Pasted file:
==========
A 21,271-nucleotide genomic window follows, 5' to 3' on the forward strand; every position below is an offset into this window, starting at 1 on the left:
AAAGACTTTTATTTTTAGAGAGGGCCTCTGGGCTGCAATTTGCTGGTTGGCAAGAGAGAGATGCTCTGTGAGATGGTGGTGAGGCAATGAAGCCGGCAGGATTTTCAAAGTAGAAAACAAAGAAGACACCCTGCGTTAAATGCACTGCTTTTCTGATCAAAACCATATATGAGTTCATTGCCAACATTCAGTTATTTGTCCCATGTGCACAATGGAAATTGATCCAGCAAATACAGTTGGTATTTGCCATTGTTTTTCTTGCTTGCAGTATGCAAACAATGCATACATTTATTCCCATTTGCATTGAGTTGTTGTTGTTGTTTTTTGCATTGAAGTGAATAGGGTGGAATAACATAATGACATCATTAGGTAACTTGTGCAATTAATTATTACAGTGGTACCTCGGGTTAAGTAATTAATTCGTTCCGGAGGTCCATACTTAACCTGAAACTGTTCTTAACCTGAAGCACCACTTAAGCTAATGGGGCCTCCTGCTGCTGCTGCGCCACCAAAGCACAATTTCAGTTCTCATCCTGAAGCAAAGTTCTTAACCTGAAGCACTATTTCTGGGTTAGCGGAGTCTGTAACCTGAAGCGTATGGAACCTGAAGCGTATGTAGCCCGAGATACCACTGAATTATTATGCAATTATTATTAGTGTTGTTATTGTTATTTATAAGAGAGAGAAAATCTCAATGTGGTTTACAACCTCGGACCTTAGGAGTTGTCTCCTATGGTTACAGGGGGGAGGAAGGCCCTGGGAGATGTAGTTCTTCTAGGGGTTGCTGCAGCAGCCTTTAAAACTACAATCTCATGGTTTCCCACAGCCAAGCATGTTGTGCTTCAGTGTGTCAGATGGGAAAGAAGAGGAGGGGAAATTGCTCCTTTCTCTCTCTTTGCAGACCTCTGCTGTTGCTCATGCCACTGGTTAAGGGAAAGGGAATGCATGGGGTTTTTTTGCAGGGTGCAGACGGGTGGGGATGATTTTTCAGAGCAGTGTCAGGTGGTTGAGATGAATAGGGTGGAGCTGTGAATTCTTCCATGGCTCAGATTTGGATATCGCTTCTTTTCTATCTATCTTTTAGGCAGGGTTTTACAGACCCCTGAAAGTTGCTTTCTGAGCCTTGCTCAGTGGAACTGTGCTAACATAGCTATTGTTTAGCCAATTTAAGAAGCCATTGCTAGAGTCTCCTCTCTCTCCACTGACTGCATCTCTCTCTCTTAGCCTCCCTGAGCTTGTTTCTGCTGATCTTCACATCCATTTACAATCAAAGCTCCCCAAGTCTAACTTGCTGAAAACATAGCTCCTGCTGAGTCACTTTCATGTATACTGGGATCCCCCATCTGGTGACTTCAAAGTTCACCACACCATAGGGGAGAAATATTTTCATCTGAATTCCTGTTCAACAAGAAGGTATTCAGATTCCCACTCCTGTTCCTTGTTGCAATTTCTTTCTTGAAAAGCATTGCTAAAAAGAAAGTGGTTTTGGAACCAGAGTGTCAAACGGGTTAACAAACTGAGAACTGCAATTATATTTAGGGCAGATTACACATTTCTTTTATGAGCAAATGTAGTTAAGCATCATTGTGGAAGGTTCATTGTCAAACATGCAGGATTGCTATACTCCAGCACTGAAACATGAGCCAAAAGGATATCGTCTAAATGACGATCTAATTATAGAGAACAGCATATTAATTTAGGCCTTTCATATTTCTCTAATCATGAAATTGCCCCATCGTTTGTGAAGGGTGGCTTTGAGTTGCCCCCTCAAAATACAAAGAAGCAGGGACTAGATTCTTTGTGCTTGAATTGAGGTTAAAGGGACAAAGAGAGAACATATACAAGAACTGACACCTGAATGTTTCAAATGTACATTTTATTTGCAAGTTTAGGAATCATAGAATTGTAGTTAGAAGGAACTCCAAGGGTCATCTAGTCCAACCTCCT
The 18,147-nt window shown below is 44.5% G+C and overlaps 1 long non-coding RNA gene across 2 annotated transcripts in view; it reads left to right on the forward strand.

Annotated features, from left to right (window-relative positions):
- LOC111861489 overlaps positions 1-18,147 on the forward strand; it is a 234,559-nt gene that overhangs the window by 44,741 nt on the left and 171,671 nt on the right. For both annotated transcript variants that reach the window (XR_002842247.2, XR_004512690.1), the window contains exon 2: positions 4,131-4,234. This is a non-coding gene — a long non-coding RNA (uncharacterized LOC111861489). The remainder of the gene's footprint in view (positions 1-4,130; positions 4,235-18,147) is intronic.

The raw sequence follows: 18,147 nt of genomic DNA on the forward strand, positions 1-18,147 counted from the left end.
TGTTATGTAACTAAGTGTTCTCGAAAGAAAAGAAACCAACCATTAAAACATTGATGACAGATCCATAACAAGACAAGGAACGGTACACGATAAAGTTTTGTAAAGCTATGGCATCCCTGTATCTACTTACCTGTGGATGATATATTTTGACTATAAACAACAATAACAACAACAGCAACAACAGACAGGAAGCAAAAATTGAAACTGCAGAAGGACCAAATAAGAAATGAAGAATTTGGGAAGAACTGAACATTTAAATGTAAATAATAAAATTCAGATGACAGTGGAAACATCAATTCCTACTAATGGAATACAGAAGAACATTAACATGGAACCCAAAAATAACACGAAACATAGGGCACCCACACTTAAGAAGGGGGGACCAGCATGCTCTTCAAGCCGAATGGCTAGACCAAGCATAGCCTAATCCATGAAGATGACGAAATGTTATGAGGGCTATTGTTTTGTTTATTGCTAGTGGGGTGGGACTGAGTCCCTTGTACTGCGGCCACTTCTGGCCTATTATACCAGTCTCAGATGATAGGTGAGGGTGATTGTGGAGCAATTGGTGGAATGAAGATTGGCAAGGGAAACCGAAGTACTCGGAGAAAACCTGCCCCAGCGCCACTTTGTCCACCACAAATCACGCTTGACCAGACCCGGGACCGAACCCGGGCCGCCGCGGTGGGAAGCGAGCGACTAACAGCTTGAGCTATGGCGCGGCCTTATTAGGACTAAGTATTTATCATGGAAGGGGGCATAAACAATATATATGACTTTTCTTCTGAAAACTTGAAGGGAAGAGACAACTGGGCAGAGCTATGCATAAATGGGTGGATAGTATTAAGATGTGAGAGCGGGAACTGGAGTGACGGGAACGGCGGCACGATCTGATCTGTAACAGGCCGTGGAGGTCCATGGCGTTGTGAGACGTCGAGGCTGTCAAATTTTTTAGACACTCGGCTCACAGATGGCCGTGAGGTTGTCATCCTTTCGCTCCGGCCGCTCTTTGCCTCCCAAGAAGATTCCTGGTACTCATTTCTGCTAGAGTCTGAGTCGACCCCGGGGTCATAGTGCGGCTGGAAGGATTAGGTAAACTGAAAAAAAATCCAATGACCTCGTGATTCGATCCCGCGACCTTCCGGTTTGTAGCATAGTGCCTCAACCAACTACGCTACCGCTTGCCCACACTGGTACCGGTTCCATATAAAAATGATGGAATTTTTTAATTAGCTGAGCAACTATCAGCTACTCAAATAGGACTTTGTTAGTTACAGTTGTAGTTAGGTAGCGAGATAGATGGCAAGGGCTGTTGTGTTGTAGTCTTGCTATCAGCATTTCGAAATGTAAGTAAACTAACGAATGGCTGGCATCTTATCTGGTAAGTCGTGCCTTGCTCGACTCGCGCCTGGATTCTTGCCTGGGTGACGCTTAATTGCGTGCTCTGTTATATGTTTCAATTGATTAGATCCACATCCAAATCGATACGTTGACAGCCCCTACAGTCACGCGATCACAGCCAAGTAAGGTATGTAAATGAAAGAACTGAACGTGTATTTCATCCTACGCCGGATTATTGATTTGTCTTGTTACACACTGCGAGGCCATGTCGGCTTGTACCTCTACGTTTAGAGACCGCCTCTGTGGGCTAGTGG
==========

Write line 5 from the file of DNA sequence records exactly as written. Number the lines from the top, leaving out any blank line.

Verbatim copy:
- LOC111861489 overlaps positions 1-18,147 on the forward strand; it is a 234,559-nt gene that overhangs the window by 44,741 nt on the left and 171,671 nt on the right. For both annotated transcript variants that reach the window (XR_002842247.2, XR_004512690.1), the window contains exon 2: positions 4,131-4,234. This is a non-coding gene — a long non-coding RNA (uncharacterized LOC111861489). The remainder of the gene's footprint in view (positions 1-4,130; positions 4,235-18,147) is intronic.